Kasundi is a sauce made by fermenting mustard seeds. It is not plain mustard paste. Bengal abounds in stories about kasundi-making. It was a complex ritual spoken about in hushed whispers and with great awe. Families that made it were highly respected. The making of kasundi was an auspicious ritual that demanded a high level of hygiene and purity. Many families were forbidden to make kasundi on the premise that it was inauspicious for them, especially if some tragedy had befallen them during the making of the sauce in the distant past. Having grown up on such stories, none of us have ever seriously attempted to make kasundi at home, unquestioningly accepting the theories about the complexities of the ritual, happy enough to buy the bottled variety, the best being the one which purportedly followed the recipe of Dhaka Bikrampur, in undivided Bengal.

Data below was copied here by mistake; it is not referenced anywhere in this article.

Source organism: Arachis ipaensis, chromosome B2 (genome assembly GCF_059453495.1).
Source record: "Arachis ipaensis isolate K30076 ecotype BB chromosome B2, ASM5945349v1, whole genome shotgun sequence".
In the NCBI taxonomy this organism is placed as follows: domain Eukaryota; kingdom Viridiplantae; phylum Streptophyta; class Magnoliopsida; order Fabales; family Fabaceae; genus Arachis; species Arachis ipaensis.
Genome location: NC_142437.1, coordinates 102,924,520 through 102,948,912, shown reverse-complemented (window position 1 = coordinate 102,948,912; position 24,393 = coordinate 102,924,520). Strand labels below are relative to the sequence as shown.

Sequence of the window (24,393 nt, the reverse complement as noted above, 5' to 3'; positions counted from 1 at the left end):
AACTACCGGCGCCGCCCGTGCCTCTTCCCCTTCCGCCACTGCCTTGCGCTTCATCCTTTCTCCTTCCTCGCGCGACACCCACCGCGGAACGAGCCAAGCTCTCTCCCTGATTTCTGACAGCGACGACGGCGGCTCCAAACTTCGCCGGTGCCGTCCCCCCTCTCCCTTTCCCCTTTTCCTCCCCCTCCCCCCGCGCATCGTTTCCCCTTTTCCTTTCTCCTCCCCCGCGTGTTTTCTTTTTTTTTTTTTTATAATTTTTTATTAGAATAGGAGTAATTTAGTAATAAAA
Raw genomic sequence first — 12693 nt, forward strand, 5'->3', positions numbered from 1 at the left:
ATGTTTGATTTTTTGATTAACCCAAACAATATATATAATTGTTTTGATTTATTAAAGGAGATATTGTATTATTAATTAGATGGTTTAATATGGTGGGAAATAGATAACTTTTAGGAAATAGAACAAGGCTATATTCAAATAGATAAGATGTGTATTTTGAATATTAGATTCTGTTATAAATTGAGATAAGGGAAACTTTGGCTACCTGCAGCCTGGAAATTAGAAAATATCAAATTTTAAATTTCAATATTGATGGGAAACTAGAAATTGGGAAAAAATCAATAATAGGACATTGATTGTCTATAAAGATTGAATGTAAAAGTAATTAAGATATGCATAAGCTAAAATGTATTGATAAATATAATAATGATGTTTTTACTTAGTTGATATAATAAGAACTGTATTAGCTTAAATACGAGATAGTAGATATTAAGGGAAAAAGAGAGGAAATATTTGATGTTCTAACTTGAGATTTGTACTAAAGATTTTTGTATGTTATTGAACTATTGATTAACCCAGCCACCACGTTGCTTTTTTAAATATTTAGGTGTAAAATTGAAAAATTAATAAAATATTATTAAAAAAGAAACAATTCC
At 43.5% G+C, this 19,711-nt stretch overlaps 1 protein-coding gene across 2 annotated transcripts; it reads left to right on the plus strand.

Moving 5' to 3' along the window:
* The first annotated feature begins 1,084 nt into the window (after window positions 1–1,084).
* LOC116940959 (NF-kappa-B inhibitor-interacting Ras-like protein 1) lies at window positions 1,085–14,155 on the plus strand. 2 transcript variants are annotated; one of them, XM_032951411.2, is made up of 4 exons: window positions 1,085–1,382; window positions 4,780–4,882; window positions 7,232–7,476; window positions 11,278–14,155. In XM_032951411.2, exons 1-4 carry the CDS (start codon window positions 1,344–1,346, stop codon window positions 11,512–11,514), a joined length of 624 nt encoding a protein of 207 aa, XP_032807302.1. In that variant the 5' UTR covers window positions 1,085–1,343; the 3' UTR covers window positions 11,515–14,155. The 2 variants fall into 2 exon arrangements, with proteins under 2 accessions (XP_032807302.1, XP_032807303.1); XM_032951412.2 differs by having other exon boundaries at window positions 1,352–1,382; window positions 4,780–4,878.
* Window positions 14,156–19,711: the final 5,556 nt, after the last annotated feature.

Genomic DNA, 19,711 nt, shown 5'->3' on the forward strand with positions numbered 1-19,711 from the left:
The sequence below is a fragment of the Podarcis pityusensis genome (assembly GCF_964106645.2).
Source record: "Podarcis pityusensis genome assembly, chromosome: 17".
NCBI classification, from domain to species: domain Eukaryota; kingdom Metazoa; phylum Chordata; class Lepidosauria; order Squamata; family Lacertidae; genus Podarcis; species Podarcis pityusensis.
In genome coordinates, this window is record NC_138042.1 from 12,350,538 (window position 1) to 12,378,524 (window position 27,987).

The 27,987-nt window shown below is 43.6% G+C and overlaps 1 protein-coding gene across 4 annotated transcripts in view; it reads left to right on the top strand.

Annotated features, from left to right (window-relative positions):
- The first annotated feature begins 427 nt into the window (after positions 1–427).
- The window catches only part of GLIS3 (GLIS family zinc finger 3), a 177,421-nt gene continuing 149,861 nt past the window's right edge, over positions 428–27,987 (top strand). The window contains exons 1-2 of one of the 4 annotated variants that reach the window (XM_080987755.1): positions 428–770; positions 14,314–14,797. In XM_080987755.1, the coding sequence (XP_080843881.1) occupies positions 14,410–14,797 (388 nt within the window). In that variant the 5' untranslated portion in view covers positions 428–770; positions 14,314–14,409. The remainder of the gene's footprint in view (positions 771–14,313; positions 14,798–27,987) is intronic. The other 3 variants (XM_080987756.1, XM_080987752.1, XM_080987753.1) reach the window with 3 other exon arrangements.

The history
The term Kasundi was actually used for a type of achar/pickle, and was not necessarily only the sauce that we know it as today. (‘Achar’ comes from achaar, meaning ritual). And kasundi was the king of all pickles in Bengal, which, if stored under the right conditions, remained edible for almost 20 years.